Root-lesion nematode

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Scientific name: Pratylenchus spp.

Other name: Nematic root rot

Taxonomy

 

Class

Secernentea

Order

Tylenchida

Superfamily

Tylenchoidea

Family

Pratylenchidae

Genus

Pratylenchus

 

Geographical distribution

 

Asia, the Pacific, America, and other tropical and temperate areas where sweetpotato is grown.

 

Economic importance

Pratylenchus is considered second only to Meloidogyne in terms of plant species parasitised and extent of crop damage and loss. The thresholds vary somewhat with species, climate, soil type and host crop but a density of 1-2 nematodes g-1  soil at planting is a reasonable guide; thresholds range from 0.5-1.8 g-1  soil.

In Japan the principal species is P. coffeae,  which caused significant losses, while in the U.S., P. brachyurus, is the most common.

Symptoms

The nematode causes small, necrotic root lesions. Fibrous root necrosis may lead to some stunting of vines and a significant reduction in the quality of fleshy storage roots. Small, brown to black, necrotic lesions are also produced on storage roots, which make the roots unmarketable.

Morphology

Lesion nematodes are small nematodes with adults, being usually less than 1 mm long. The head region is low and flattened, with 2- 4 head annules.  It has distinct head skeleton, continuous with the  body contour. The stylet is 20 Ám or less, and moderately developed with distinct basal knobs. The esophagus has a well developed median bulb, and the posterior gland lobes overlap the intestine ventrally. The female has posterior vulva (V= 70-80%) with a single anterior gonad and a short post vulval sac; It is tall, cylindrical to conoid, and with two to three anal body widths long (?).  The male tail is conical with a distinct bursa that reaches the tail tip.

Life cycle

This genus has the typical nematode life cycle with four juvenile stages, and the adults in some species are parthenogenic and in others amphimictic. The juveniles of P. coffeae mature and differentiate within the root, and adult females deposit eggs singly or in small groups within the tissues of the root. Commonly, the duration of the Pratylenchus life cycle is given as about 35-42 days, but this, considerably varies with species, e.g. P. penetrans can range from 30-86 days (Corbett, 1973) while P. coffeae in sweetpotato is from 30-40 days at 25-30oC to 50-60 days at 20oC. The variability is due partly to the length of the life cycle being temperature dependent (Corbett, 1973; Townshend and Anderson, 1976).

Ecology

Lesion nematodes are migratory root endoparasites. They are also extremely diverse in their adaptive capacity. Individual species show special preferences for temperature. Some are less able than others to tolerate extremes, especially cold, or the extreme drought areas, where vegetable production is less common except under irrigation. The influence of moisture as rain is not as significant. However, P. penetrans moves best when soil water has drained so that 8-12% of the soil volume is air-filled  and survives a shorter time in wet than in dry soil . Preferred soil types include coarse-textured sandy loam, silt loam or occasionally, organic soil (muck). More P. penetrans penetrate roots in a sandy loam than in silt loam or loam. They are less common in clays and similar fine-textured soils; adults and juveniles of P. penetrans move farther in coarse than in fine-textured soil. Pratylenchus may be disseminated by transportation of plant root parts or soil, and by surface or irrigation water.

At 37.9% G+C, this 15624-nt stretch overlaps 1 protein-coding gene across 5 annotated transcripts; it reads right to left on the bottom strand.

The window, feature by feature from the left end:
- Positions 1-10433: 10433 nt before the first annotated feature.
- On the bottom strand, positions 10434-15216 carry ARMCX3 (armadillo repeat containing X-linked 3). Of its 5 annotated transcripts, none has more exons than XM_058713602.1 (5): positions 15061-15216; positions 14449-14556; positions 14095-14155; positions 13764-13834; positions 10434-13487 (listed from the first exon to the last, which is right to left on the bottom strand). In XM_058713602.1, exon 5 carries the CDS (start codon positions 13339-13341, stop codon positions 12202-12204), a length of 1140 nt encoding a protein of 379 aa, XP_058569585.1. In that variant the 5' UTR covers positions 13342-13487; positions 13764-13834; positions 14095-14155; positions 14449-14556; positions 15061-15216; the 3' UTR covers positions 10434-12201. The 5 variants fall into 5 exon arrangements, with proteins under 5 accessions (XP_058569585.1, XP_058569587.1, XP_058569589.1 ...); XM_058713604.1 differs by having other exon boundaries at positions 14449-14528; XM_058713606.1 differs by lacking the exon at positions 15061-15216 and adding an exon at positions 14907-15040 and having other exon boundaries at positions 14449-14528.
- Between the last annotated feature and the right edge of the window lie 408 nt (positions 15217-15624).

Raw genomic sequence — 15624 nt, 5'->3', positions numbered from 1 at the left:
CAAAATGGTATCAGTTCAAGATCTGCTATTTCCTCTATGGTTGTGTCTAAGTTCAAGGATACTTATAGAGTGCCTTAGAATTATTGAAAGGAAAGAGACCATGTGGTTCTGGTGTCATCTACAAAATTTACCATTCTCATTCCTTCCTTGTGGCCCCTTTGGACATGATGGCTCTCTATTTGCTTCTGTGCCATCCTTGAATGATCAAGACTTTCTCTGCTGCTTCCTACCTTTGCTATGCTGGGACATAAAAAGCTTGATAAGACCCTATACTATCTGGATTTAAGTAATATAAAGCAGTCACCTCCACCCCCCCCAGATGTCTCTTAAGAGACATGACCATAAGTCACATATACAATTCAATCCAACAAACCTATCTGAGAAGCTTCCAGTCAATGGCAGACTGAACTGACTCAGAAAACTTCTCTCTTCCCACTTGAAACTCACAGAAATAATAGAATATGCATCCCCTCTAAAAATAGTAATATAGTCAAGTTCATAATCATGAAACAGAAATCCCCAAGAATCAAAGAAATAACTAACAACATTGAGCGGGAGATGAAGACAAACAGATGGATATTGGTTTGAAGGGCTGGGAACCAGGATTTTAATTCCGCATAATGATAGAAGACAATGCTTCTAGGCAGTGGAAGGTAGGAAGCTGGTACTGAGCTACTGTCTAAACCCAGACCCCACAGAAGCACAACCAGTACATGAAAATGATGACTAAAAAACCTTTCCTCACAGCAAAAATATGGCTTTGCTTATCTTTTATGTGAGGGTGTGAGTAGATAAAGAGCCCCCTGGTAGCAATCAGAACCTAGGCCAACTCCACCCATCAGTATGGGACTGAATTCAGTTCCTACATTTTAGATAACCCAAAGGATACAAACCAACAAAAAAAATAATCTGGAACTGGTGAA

Management

Cultural control

Crop rotation. Peanut crops resulted in significantly lower population of P. coffeae. Paddy rice or increase fertilization with potassium reduced severity of infection.

Addition of organic amendments. Chicken manure is very effective in reducing the nematode.

Biological control

Paecilomyces lilacinus, a fungal egg parasite was evaluated and found effective against Pratylenchus sp. in corn.

Chemical control

Use of soil fumigants.

References

Clark, C.A. and J. Moyer. 1988. Compendium of Sweet Potato Diseases. APS Press. 74 p.

Corbett, D.C.M. 1973. Pratylenchus penetrans. CIH Descriptions of plant parasitic nematodes. Set 2, No. 25. Commonwealth Institute of Helminthology, St. Albans, UK.

Evans, K, D. L. Trudgill and J. M. Webster. 1993. Plant Parasitic Nematodes in Temperate Agriculture. University Press, Cambridge. 648 p.

Filipjev, I.N. and  Schuurmans Stekhoven, J.H. 1941. A manual of agricultural helminthology.  Leiden : Brill. 878 p.

Gapasin R..M. 1996. Evaluation of Paecilomyces lilacinus (Thom.) Samson for the control of Pratylenchus sp. in corn. Biocontrol 1: 41-49.

Goodey, T. 1933. Plant parasite nematodes and the diseases they cause. London. 306 p.

Yoshida, T. 1985.Correlation between successive yield tests for agronomic characters in sweetpotato. Jpn. J. Breed. 35: 204-208.

Contributed by: Ruben Gapasin

Taxonomy

Economic importance

Geographical distribution

Symptoms

Morphology

Life cycle

Ecology

Management

References


Sunken lesions induced by root-lesion nematode (H. Kawagoe & H. Nakasono, APS).